Rock thrashings, dustings, poundings, pumpings, whatever you want to call it when a surfer gets their arse thoroughly handed to them in that special place where the waves meet the unforgiving land—this is one of those incidents that can safely be filed in the category: ‘Hilarious until it happens to you.’ Whether you’re watching from your computer chair or in real-time from the line-up, nothing beats the perverse excitement that comes with seeing someone get rag-dolled along the rocks after a wipe-out or badly-timed jump-off, especially if they don’t die or get too hurt. But there’s always the other part of that equation, the ‘happens to you’ part, and that bit ain’t nearly as funny.

I remember the first time I got up close and personal with the rocks. I remember it because it was also the first time I surfed a reef. After a year or so of finding my feet at my local beachie, I decided to venture out to the end of the rock shelf and take on the little novelty barrel that seemed to be breaking unusually well on this bright, sunny morning. I made it out there easily enough, and even managed to snavel a couple of gems off the crowd despite my lowly grommet status, but it was on the way back in when disaster struck. By this time everyone had caught their last waves and scrambled in over the rocks, and feeling pretty chuffed with the progress I’d made, I decided to join them. What happened next is still a bit of a blur: I caught a wave, I caught the whitewater after it, there was a whole heap of spray in my eyes and suddenly I was getting pitched onto dry rocks instead of whatever else my dopey twelve-year-old brain thought was going to happen. It was a painful experience, and one that taught me I needed to be a whole lot smarter in the ocean, but learning that lesson didn’t make me exempt from losing any further bark.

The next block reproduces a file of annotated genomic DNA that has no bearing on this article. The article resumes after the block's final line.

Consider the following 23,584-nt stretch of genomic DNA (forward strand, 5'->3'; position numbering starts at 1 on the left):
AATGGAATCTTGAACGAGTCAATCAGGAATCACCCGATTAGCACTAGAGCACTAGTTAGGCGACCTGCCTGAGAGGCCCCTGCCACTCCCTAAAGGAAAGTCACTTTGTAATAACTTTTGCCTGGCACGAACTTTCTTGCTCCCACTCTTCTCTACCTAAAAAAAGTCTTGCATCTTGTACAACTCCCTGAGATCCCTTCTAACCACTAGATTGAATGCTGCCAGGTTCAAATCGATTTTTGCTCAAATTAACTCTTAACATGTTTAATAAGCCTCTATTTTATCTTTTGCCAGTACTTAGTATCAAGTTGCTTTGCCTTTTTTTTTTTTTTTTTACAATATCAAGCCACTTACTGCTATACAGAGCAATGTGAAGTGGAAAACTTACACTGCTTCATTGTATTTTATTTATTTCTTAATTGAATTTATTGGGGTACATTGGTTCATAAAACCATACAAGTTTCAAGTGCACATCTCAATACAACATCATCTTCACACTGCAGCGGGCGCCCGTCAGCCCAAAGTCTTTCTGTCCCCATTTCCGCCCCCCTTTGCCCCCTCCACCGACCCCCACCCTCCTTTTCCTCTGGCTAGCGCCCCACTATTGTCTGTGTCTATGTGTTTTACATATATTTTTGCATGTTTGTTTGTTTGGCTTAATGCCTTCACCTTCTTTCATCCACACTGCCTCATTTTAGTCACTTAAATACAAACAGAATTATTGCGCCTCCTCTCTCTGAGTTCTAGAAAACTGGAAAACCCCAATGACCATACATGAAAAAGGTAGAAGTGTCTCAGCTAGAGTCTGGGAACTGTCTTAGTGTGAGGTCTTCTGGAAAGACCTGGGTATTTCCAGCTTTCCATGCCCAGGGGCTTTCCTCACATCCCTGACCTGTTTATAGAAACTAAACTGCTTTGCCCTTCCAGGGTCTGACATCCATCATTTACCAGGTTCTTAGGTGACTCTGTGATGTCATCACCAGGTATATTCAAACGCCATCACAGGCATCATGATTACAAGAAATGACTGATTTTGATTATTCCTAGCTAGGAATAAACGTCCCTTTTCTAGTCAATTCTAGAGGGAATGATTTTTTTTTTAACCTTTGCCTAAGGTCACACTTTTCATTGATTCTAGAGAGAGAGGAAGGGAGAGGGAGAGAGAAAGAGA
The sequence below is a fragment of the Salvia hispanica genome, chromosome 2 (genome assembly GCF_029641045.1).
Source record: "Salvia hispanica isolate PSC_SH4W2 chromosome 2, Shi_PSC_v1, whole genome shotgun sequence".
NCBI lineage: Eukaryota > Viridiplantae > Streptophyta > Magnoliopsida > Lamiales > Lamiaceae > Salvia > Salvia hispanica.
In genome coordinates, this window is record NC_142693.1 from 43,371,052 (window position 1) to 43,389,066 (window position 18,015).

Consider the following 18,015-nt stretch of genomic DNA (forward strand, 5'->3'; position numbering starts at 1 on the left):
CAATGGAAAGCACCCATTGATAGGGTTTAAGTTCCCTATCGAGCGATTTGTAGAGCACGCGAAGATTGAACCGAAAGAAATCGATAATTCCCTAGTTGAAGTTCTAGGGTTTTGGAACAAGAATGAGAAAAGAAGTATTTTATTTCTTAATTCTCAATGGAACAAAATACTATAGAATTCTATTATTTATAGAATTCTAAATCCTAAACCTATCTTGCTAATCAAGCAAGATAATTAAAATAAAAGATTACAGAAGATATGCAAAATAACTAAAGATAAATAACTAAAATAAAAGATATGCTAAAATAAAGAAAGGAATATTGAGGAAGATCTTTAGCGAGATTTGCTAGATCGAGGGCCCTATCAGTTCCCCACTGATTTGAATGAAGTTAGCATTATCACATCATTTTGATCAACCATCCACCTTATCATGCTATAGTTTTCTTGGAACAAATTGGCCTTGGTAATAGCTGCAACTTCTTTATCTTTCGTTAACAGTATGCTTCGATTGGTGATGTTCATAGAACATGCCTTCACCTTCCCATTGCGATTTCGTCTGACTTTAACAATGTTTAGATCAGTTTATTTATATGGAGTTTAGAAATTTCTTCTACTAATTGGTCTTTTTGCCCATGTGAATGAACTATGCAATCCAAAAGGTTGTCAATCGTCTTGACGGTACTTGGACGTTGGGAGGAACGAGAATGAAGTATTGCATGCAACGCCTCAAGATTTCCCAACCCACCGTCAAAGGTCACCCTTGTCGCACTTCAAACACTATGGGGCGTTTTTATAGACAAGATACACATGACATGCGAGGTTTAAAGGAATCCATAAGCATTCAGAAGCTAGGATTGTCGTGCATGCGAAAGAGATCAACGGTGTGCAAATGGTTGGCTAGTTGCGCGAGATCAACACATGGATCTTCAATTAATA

The great thing about rock thrashings is: no one is immune, no matter how good a surfer they are. Sure, more experienced guys will avoid the majority of horrifying situations your average kook will find himself in, but sooner or later, whether through misjudgement or a lapse in concentration or plain old bad luck, they too will get their turn, and it’ll be as funny as the rest. I found that out one day when my favourite local surfer fell from the top of the break wall to the bottom, hitting every rock along the way with his arse. The whole line-up saw it happen, and after everyone had let out a collective groan, we all started to laugh. Even pros have their moments. Parko takes a pretty entertaining dive at Burleigh in Free as a Dog. The late, great Andy Irons apparently copped a hiding to remember one day while trying to get out at Froggies.

So what do these inevitable arse-kickings teach us? What are we to take away from them besides bloody shins, bruised egos and the profound realisation that, yes, rocks do in fact hurt? A heightened respect for the ocean would have to be up there. A heightened sense of alertness the next time your jumping off at your local point break can’t be far behind. But maybe the best lesson is just to laugh long and hard the next time someone besides yourself cops a flogging, because chances are you’ve got another turn yet to come.